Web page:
EA plans environmental campaign as London race for mayor intensifies

The Environment Agency plans to publish details of its consultation on London's environment in early February, in time for mayoral candidates to incorporate its points into their campaign manifestos.


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Since publication of its Greenprint for London in July the Environment Agency’s Thames division has been meeting with everyone from the Highways Agency to the CBI in its efforts to ensure that environmental concerns become central to strategies adopted by the future mayor and the Greater London Assembly (GLA).

“The three pieces of the jigsaw – economic, social and environmental issues – all need to be considered, but we want to make sure that the environment isn’t forgotten,” Deborah Leith of the EA told edie.

“Some of the issues facing London are very, very difficult and we want to make sure that the mayor gets the best possible environmental advice,” says Leith. Of course, the EA will retain its statutory duties after the official creation of the GLA, but the Agency is keenly aware that its remit is not all encompassing. Its breakfast meetings with stakeholders and bodies that will be subsumed under the GLA are being used to raise the profile of London’s environmental issues.

Greenprint for London identifies 10 environmental goals for the capital, which will be revised and finetuned in February when the results of its consultation are published. The preliminary priorities are:

  • improve London’s air quality – with the goal of achieving recommended standards at all times
  • manage the water resources that supply London – by reducing leakage and managing demand
  • reduce, recover and recycle London’s waste
  • continue to improve the water quality of London’s rivers – by achieving the specific targets outlined in Local Environment Agency Plans
  • protect London from flooding
  • safely remediate contaminated land – to achieve the target of 60% of new development on brownfield sites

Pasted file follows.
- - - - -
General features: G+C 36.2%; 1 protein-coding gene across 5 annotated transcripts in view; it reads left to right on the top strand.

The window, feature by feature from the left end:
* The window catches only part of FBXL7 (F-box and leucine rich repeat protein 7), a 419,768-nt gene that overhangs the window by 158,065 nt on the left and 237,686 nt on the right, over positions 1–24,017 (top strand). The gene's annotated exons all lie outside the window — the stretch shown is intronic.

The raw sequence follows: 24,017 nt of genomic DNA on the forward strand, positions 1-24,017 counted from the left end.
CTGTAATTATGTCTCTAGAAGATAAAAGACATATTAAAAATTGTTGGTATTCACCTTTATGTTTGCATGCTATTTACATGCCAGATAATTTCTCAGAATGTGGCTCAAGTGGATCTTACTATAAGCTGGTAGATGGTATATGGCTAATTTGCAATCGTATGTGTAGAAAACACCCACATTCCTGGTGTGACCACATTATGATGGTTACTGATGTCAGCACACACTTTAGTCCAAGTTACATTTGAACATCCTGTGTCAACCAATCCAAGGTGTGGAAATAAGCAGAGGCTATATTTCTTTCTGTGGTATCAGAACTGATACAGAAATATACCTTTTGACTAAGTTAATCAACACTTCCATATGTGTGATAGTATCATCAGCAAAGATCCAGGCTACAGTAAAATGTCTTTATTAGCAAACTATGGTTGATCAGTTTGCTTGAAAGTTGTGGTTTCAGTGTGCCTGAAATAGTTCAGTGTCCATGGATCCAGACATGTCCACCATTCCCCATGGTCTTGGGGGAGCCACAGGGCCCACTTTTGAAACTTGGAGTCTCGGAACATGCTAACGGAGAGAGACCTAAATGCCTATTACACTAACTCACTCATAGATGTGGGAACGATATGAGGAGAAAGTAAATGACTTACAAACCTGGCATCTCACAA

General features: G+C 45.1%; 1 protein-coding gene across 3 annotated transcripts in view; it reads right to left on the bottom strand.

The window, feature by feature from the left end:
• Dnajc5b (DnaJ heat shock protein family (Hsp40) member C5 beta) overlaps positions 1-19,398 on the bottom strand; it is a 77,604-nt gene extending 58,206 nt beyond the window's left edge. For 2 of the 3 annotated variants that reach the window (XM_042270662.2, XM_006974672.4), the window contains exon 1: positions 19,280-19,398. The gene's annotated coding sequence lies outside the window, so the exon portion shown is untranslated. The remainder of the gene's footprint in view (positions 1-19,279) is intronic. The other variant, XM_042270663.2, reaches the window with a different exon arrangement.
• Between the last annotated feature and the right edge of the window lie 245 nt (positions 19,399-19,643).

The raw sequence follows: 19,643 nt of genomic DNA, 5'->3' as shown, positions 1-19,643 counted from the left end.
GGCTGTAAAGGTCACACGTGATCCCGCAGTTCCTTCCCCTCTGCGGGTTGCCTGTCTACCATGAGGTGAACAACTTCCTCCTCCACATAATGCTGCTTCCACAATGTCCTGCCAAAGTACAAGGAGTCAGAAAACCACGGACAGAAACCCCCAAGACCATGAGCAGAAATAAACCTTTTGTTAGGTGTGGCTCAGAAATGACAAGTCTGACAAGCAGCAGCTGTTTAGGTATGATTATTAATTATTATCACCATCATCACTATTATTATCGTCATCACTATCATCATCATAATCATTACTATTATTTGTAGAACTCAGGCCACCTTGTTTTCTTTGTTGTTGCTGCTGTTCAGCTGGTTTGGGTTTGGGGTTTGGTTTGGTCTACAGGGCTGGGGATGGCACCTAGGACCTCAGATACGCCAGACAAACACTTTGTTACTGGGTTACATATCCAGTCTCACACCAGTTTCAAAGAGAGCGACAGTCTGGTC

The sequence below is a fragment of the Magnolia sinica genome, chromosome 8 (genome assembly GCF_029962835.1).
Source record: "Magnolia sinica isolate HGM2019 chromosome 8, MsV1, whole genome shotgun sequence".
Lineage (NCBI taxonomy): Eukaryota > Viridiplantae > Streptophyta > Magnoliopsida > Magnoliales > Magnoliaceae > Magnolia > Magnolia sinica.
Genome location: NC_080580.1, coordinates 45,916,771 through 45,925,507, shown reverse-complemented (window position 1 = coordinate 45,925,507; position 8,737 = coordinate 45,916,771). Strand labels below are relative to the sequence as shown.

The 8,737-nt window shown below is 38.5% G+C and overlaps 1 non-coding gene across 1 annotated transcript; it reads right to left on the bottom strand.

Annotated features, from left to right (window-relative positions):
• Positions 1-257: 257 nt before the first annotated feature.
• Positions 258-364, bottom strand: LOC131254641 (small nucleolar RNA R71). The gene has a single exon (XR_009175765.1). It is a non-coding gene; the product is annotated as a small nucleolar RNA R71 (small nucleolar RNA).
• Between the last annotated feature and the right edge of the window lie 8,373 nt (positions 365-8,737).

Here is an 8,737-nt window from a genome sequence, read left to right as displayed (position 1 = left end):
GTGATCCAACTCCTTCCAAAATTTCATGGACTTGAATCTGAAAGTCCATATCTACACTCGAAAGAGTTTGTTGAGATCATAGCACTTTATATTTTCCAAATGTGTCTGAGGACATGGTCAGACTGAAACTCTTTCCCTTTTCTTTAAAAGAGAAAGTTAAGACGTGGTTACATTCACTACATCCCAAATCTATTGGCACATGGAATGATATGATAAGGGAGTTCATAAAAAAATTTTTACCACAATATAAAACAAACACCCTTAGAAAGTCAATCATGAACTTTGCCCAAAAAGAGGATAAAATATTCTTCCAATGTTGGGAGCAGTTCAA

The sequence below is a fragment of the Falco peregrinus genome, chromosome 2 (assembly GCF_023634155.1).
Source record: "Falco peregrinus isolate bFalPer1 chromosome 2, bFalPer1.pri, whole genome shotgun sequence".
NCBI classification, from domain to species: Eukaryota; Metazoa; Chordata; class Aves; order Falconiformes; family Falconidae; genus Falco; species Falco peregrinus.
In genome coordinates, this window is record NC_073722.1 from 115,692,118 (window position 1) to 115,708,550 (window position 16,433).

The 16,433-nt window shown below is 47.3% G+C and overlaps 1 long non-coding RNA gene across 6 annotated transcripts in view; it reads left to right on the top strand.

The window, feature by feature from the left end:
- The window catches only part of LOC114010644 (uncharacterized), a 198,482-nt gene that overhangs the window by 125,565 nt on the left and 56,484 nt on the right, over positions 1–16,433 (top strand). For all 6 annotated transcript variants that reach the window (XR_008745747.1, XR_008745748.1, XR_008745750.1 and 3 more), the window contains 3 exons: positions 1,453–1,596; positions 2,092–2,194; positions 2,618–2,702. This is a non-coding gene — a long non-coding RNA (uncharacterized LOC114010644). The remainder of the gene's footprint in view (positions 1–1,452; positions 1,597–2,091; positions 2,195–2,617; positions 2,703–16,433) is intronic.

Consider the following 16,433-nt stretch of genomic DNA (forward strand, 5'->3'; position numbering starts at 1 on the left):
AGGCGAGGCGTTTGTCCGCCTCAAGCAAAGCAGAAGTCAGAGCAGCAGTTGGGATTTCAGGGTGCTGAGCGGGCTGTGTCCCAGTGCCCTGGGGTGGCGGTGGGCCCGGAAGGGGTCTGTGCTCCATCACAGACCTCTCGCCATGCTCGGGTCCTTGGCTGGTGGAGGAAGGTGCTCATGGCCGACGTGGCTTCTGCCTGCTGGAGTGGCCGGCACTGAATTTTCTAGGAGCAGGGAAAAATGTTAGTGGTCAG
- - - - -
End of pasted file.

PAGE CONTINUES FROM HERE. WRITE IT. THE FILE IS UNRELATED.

• protect property from rising groundwater – through the GARDIT strategy (see related story)
  • protect and improve London’s wildlife habitats and biodiversity – to achieve National Biodiversity Action Plan targets and improve river corridors through river restoration and deculverting
  • promote sustainable riverside development
  • create open spaces – to ensure that every person in London is no more than 10 minutes from a green open space

Leith acknowledges that many Londoners may be surprised by one or two of the EA’s priorities, particularly the need for flood protection. “Yes, we have a fantastic Thames Barrier, but we have other rivers in London that are prone to flooding,” says Leith. The River Quaggy that runs through Lewisham is an example. It flooded in the 1960s. Leith says that many of London’s rivers have been culverted, reducing their capacity and making them invisible to residents.

On the issue of building development, Leith hopes the mayor will lead the way for boroughs to raise environmental standards in planning decisions. “It’s true that planning permission will remain with the boroughs, but what the mayor will be able to do in terms of spatial development is to highlight areas and issues that are important and in need of change,” says Leith.

Overall, what the EA wants is to become the mayor’s first port of call for advice on any and all environmental considerations.

© Faversham House Ltd 2022 edie news articles may be copied or forwarded for individual use only. No other reproduction or distribution is permitted without prior written consent.

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